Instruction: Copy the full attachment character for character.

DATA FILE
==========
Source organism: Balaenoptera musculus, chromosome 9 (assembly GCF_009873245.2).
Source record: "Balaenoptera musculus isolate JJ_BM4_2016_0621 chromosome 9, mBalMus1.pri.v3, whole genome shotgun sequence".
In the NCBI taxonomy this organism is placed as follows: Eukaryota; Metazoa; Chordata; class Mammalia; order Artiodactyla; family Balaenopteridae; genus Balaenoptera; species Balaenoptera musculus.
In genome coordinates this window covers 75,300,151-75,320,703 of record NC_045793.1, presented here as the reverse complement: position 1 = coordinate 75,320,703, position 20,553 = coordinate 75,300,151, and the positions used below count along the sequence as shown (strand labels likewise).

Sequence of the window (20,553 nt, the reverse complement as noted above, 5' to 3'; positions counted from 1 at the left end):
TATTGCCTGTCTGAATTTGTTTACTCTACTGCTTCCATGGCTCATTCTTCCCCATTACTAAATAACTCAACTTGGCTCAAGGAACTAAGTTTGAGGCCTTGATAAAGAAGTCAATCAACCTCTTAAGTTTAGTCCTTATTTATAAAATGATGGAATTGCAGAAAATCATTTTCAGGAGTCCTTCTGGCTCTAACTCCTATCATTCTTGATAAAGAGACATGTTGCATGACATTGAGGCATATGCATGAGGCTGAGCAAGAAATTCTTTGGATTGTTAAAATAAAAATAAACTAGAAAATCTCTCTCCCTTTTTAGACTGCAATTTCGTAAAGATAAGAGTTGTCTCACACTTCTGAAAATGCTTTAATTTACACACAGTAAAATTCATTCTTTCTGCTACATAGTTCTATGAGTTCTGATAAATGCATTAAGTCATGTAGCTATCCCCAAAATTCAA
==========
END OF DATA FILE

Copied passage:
Source organism: Balaenoptera musculus, chromosome 9 (assembly GCF_009873245.2).
Source record: "Balaenoptera musculus isolate JJ_BM4_2016_0621 chromosome 9, mBalMus1.pri.v3, whole genome shotgun sequence".
In the NCBI taxonomy this organism is placed as follows: Eukaryota; Metazoa; Chordata; class Mammalia; order Artiodactyla; family Balaenopteridae; genus Balaenoptera; species Balaenoptera musculus.
In genome coordinates this window covers 75,300,151-75,320,703 of record NC_045793.1, presented here as the reverse complement: position 1 = coordinate 75,320,703, position 20,553 = coordinate 75,300,151, and the positions used below count along the sequence as shown (strand labels likewise).

Sequence of the window (20,553 nt, the reverse complement as noted above, 5' to 3'; positions counted from 1 at the left end):
TATTGCCTGTCTGAATTTGTTTACTCTACTGCTTCCATGGCTCATTCTTCCCCATTACTAAATAACTCAACTTGGCTCAAGGAACTAAGTTTGAGGCCTTGATAAAGAAGTCAATCAACCTCTTAAGTTTAGTCCTTATTTATAAAATGATGGAATTGCAGAAAATCATTTTCAGGAGTCCTTCTGGCTCTAACTCCTATCATTCTTGATAAAGAGACATGTTGCATGACATTGAGGCATATGCATGAGGCTGAGCAAGAAATTCTTTGGATTGTTAAAATAAAAATAAACTAGAAAATCTCTCTCCCTTTTTAGACTGCAATTTCGTAAAGATAAGAGTTGTCTCACACTTCTGAAAATGCTTTAATTTACACACAGTAAAATTCATTCTTTCTGCTACATAGTTCTATGAGTTCTGATAAATGCATTAAGTCATGTAGCTATCCCCAAAATTCAA